The Philadelphia School District should permanently prohibit out-of-school suspensions of children through fifth grade, a group of child advocates says, contending the district currently uses exclusion from school at “alarming rates” for its littlest learners.
A coalition of advocates wrote to Superintendent William R. Hite Jr. and the School Reform Commission this week asking for the policy change, saying excluding children from school is inappropriate punishment for misbehavior. The district last year halted most suspensions for kindergartners.
Citing the “continuous harm that suspensions cause our youngest learners -- who are disproportionately students of color and students with disabilities -- and their families,” the coalition, including the Education Law Center, Youth United for Change, the ACLU of Pennsylvania, Councilwoman Helen Gym, and Parents United for Public Education, called on officials to act in a letter dated Monday.
For years, schools adopted zero-tolerance policies, using suspensions for a variety of offenses from violence to lesser misbehavior. But the tide has been turning against such practices in many districts.
Most suspensions are for conduct violations, not violent offenses.
Philadelphia, the advocates wrote, should “invest in additional training and resources to support schools as they move away from discriminatory and punitive exclusionary discipline practices and toward practices that promote positive school climates.”
The district is using exclusion from school as a punishment at “alarming rates,” the advocates said. In 2015-16, it suspended 615 kindergartners, 1,081 first graders, 1,779 second graders, 2,193 third graders, 2,295 fourth graders, and 2,260 fifth graders.
Children who are suspended are disproportionately black students, despite research that shows that black students are not more likely to misbehave. According to federal data, Philadelphia’s black children are 2.65 more times more likely to be suspended, and 3.08 more times more likely to be suspended multiple times than white children, statistics the advocates called “appalling and unacceptable.”
Students with disabilities in Philadelphia are also suspended at higher rates than students without disabilities.
The advocates praised the district for largely halting suspensions of kindergartners, but said that it did not go far enough. They said that some kindergartners were improperly suspended this school year, and asked that their records be amended.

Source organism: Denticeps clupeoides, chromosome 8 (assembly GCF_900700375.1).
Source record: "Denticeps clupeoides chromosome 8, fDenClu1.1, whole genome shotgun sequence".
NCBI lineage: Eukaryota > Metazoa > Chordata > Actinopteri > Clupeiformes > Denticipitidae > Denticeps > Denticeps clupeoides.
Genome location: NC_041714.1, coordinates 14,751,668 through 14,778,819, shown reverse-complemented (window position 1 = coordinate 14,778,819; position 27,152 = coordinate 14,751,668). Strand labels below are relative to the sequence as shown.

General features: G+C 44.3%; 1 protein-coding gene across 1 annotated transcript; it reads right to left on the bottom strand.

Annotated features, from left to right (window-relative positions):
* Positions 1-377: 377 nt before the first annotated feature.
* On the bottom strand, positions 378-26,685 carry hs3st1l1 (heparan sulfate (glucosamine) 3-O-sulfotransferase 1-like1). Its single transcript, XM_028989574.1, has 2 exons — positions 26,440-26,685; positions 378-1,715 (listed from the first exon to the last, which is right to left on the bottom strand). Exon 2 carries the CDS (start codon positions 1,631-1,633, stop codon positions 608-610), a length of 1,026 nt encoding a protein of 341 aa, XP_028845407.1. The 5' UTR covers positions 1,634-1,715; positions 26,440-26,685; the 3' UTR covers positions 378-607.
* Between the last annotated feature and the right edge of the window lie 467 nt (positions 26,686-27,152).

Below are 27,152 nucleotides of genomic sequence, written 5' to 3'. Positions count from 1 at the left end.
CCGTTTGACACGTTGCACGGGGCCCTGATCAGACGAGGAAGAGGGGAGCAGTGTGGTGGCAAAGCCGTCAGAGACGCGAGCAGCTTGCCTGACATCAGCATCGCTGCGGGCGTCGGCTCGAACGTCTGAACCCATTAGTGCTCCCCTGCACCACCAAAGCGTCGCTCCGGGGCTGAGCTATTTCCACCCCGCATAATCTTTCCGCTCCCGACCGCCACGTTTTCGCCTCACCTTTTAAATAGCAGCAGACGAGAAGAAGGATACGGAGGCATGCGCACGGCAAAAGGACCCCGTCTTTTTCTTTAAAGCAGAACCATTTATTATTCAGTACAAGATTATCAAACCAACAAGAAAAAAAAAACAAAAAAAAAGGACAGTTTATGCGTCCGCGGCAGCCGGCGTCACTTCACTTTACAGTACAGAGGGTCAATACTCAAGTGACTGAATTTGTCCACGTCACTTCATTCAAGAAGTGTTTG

The SRC in August adopted a policy that kindergartners “shall not be suspended unless their actions result in serious bodily injury, and those suspensions shall not be more than three days without an assistant superintendent’s approval.”
Lee Whack, a School District spokesman, said the district had worked toward relying less on suspensions, including curtailing kindergarten suspensions and eliminating suspension for low-level offenses for all students. Its suspension rates have been on the decline.
“We said last year we are considering ending suspensions in additional early grades, and we continue to look at that possibility,” Whack said. “Our goal is to increase the time a student spends in school, because the more time a student spends in school, the greater the likelihood they will read on grade level, graduate, and be prepared for college, career, and life.”
The Caucus of Working Educators, a coalition within the Philadelphia Federation of Teachers, signed on to the letter. The PFT did not, but Jerry Jordan, its president, said he supported the idea of the ban.
“However, the necessary supports have to be in place to effectively do that,” Jordan said. “You can’t have it working one way in one school and a different set of rules at another school. You can’t have a school that has 1,000 students and one counselor and expect that they’re going to be able to implement it the way that a small elementary school with 300 students would.”
State Rep. Jordan Harris (D., Phila.) has introduced legislation proposing a statewide ban on out-of-school suspensions for children through fifth grade who commit minor infractions.
“When people talk about the school-to-prison pipeline, unintentionally a lot of times the pipeline starts with suspension,” Harris said.
Harris, who grew up in the city and graduated from Bartram High School, said that he benefited greatly growing up from principals and teachers who would redirect him when he acted out.
“According to statistics, far often, too many of our young people aren’t experiencing those teachable moments,” Harris said. “I’m not saying there shouldn’t be consequences. But the consequence shouldn’t be withholding education.”